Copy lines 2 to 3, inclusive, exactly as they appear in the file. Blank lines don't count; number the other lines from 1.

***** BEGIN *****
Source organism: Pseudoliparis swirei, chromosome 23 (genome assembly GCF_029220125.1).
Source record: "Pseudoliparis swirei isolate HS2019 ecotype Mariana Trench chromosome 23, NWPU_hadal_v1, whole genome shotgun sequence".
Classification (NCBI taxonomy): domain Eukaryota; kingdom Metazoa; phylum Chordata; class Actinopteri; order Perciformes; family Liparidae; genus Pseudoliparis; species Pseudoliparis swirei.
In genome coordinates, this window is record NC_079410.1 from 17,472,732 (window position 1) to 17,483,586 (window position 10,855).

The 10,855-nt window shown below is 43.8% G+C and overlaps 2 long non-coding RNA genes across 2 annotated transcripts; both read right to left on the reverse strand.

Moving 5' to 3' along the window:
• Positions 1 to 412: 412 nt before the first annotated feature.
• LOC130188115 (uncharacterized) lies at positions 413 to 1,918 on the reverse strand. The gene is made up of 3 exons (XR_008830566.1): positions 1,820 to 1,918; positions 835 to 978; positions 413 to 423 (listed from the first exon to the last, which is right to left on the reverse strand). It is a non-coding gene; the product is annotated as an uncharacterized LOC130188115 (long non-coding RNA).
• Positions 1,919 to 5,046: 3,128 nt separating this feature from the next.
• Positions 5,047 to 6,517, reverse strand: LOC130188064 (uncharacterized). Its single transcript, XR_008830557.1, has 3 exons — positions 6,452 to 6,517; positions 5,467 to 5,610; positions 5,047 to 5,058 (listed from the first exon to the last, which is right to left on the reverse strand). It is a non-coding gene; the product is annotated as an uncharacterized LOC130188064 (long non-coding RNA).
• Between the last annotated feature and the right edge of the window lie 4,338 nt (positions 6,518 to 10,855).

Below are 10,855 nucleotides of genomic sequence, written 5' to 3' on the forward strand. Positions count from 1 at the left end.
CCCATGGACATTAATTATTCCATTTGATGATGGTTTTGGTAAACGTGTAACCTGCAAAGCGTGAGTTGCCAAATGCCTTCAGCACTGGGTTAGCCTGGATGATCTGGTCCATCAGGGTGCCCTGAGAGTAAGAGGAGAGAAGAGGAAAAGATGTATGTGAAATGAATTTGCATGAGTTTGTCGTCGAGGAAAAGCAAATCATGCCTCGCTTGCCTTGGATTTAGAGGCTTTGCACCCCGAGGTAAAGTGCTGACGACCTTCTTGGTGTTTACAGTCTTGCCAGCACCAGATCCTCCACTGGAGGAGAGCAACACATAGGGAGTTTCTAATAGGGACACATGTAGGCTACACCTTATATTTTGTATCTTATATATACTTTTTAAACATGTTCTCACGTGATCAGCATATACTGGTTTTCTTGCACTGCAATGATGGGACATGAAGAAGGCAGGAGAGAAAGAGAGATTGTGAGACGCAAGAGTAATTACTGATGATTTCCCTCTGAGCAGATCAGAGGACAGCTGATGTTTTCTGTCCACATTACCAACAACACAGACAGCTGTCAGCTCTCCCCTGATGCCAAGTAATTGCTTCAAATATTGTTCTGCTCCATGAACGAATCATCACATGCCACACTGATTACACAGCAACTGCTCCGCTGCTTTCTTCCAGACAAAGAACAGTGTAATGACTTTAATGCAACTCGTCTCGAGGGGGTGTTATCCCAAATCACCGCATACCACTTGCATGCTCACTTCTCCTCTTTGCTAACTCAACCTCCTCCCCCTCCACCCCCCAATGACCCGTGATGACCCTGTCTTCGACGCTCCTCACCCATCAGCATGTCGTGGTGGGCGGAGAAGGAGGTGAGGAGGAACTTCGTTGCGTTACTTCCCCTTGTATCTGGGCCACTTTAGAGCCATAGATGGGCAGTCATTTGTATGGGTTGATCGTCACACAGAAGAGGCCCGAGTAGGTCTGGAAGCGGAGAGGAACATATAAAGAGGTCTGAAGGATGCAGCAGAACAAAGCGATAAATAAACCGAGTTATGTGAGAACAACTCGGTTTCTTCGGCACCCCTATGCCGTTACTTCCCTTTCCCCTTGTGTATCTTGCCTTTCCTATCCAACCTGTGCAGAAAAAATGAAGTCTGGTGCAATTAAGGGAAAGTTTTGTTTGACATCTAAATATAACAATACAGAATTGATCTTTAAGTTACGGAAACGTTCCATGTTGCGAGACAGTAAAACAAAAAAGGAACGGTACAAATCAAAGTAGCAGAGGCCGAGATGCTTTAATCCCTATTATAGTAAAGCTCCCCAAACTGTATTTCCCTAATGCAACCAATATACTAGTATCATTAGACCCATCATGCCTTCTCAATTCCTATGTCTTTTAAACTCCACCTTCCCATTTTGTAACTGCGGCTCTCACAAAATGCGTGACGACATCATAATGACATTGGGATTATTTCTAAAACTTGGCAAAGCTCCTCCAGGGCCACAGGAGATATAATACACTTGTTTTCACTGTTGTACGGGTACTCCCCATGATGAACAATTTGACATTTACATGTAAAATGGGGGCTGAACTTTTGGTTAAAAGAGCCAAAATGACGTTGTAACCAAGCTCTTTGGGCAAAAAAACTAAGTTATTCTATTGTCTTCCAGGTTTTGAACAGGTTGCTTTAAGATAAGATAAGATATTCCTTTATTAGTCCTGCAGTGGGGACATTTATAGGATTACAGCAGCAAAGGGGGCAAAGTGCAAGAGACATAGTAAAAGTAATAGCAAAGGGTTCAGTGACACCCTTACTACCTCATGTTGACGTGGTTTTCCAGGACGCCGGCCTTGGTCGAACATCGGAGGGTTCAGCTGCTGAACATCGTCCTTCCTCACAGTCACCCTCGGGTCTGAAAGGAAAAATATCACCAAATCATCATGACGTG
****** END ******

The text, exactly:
Source record: "Pseudoliparis swirei isolate HS2019 ecotype Mariana Trench chromosome 23, NWPU_hadal_v1, whole genome shotgun sequence".
Classification (NCBI taxonomy): domain Eukaryota; kingdom Metazoa; phylum Chordata; class Actinopteri; order Perciformes; family Liparidae; genus Pseudoliparis; species Pseudoliparis swirei.